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Publisher's Summary

Frank Rath thought he was done with murder when he turned in his detective's badge to become a private investigator and raise a daughter alone. Then the police in his remote rural community of Canaan find an '89 Monte Carlo abandoned by the side of the road, and the beautiful teenage girl who owned the car seems to have disappeared without a trace. Soon Rath's investigation brings him face to face with the darkest abominations of the human soul.
With the consequences of his violent and painful past plaguing him and young women with secrets vanishing one by one, he discovers once again that even in the smallest towns on the map, evil lurks everywhere - and no one is safe.
©2014 Eric Rickstad (P)2015 Tantor
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Critic Reviews

" The Silent Girls is Vermont's own True Detective." (Steve Ulfelder, author of Wolverine Bros. Freight & Storage)
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Customer Reviews

Most Helpful
2 out of 5 stars
By Ted on 01-14-17

Warning: This is ONLY Chapter One

I should have been told that this is single part of a story. I HATE THAT. Don't leave a song or a novel unresolved. If I need to buy a series of books to satisfy the questions that arise in the earlier ones... Let me decide from the beginning if I want to invest that sort of time.

Frankly, after reading "The Silent Girls" - I don't.

This is not a novel, it is part of one. Fuhgedaboud it.

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41 of 42 people found this review helpful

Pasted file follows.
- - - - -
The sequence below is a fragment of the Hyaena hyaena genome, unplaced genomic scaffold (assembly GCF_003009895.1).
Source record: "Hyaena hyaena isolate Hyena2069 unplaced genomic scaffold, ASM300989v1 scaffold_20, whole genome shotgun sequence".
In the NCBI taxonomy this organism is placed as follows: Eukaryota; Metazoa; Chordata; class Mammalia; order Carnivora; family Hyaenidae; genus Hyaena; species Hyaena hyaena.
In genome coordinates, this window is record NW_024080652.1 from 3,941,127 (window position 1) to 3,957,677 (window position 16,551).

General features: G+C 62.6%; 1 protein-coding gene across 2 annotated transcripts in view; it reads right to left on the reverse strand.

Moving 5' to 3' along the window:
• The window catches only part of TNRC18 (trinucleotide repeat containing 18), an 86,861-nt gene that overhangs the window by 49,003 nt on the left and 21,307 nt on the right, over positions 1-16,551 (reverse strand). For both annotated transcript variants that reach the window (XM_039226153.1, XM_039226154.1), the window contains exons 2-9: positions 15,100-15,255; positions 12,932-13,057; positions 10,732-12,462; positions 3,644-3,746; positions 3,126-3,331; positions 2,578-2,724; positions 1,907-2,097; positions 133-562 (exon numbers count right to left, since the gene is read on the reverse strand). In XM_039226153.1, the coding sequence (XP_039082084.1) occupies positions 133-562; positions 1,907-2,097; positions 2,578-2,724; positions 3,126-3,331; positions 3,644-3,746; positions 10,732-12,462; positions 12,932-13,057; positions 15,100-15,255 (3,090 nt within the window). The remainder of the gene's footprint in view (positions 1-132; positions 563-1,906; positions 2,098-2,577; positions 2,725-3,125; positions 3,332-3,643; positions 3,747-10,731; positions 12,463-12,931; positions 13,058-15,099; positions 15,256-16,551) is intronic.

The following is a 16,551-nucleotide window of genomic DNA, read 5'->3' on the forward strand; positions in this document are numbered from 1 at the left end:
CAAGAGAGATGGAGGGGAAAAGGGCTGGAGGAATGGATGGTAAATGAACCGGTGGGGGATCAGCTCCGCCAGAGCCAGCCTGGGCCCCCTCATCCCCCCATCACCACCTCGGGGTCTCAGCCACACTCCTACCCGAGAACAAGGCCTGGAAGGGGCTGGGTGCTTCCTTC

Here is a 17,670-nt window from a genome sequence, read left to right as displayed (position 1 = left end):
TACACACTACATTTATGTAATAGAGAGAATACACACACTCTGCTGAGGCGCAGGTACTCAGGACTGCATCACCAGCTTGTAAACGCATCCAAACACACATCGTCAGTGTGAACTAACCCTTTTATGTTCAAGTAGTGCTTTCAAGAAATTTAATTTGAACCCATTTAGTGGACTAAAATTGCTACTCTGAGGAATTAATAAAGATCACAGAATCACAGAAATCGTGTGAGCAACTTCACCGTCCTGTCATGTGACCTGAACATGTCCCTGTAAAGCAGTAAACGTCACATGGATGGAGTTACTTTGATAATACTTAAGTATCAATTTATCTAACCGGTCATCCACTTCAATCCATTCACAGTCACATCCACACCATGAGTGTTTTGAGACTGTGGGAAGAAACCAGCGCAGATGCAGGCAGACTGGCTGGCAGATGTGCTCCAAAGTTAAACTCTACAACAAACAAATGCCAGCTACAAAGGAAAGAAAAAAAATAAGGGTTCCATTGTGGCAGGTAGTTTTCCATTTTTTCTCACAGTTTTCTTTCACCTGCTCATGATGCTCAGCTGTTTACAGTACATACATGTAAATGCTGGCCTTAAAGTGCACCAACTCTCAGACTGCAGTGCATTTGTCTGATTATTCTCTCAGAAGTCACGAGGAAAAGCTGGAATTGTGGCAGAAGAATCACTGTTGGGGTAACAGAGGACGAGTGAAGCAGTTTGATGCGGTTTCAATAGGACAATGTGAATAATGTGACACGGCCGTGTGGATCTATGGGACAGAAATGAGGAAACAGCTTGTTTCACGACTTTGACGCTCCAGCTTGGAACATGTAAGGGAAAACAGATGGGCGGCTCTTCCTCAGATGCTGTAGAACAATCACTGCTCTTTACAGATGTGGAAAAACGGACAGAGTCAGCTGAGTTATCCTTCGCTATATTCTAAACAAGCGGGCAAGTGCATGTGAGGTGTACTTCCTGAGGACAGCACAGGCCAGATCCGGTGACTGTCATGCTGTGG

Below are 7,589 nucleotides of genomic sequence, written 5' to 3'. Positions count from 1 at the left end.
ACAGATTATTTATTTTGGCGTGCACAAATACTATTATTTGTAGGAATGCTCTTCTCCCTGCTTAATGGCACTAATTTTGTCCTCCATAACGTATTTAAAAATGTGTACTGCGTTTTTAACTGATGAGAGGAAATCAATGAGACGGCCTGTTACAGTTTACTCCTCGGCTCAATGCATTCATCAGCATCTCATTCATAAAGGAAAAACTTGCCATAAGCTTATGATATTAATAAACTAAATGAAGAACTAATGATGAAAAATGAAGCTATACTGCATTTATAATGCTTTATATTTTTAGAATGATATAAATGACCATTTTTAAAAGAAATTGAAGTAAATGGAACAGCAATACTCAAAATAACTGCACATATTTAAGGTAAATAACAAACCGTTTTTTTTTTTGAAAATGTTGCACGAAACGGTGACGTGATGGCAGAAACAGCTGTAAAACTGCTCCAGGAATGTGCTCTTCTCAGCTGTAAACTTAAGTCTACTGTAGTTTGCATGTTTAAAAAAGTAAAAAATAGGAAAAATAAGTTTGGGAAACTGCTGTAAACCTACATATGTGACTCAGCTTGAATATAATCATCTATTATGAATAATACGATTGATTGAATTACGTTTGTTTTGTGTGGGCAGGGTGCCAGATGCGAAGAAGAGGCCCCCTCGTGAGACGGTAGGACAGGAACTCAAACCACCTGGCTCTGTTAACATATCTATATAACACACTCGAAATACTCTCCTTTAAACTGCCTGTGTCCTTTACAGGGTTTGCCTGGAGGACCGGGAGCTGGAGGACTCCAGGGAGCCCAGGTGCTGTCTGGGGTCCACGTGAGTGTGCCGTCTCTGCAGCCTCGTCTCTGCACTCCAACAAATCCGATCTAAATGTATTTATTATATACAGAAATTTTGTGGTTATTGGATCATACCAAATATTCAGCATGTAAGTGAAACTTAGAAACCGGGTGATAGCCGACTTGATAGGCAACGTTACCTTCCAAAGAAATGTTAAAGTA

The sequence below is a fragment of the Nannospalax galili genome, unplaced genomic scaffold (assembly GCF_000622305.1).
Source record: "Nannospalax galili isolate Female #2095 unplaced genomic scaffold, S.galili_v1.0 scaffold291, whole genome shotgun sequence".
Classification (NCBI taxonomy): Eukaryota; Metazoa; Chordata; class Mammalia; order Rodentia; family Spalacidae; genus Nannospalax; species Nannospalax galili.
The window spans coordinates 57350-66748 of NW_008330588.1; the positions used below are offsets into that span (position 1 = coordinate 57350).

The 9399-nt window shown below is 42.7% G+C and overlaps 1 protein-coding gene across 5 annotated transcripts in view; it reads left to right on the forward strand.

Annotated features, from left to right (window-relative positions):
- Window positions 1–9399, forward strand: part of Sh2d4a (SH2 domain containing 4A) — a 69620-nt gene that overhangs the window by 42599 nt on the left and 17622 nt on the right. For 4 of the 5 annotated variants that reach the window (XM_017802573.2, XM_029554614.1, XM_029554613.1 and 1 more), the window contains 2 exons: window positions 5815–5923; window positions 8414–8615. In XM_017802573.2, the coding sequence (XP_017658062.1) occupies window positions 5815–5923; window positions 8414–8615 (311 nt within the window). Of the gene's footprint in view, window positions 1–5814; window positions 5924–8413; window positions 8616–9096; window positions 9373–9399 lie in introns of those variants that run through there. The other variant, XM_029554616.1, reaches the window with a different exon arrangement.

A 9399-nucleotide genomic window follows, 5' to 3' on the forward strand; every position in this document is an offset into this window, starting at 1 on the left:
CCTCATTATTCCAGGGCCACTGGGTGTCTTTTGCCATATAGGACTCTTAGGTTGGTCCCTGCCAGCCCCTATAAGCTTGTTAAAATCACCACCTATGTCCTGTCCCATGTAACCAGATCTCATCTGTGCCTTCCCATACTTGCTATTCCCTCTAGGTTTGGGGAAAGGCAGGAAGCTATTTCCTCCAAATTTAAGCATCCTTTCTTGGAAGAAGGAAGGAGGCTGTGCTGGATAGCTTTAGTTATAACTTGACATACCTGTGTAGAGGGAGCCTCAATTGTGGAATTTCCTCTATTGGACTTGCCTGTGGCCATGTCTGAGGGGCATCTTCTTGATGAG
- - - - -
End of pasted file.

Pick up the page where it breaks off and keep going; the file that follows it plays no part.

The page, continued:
2 out of 5 stars
By Ichiji on 01-20-16

Too much contempt, not enough story

What disappointed you about The Silent Girls?

This author seems to have contempt for a lot of things: rich people, poor people, ugly people, fat people, teenage girls who have sex, men who have sex without an intention to commit, people who eat fatty foods, conservatives, and Christians -- not to mention housecats, which he really despises.

I think the author was trying to establish a "gritty" feel to the narrative by describing so many people (and cats!) with disgust, but it was wearying. (If you want to read this technique done right, read George R.R. Martin, who uses it more sparingly and with humor.)

The characters who were not evil were childishly volatile and a little slow on the uptake. Detective stories either need to wow the reader with the cleverness of the detective, or fascinate the reader with compelling characters. The main character here was a bit dense and not sympathetic, so it was hard to stick it out to the end.

Has The Silent Girls turned you off from other books in this genre?

No, there are plenty of better detective novels.

Would you listen to another book narrated by R. C. Bray?

Maybe. The narration was well done. But perhaps the contempt element of the story was overdone in the narration.

If you could play editor, what scene or scenes would you have cut from The Silent Girls?

What was the point of including the parts about the backaches? And the ending was ridiculous! (spoiler:) A drifter turns into a clever

Any additional comments?

There is a scene where the main character sits in a Stickley chair in the office of a (ready, set, sneer!) rich person, and his back pain goes away.

Damn that 1%! They get to sit in comfortable chairs! The hero deserves a comfortable chair! Even though he ignores all his doctor's advice about his back! Because he's the hero! And he's not a rich person!

Good grief. A little homework would have helped here, aside from toning down the ham handed class struggle. Because Stickley chairs are not very comfortable.

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21 of 22 people found this review helpful

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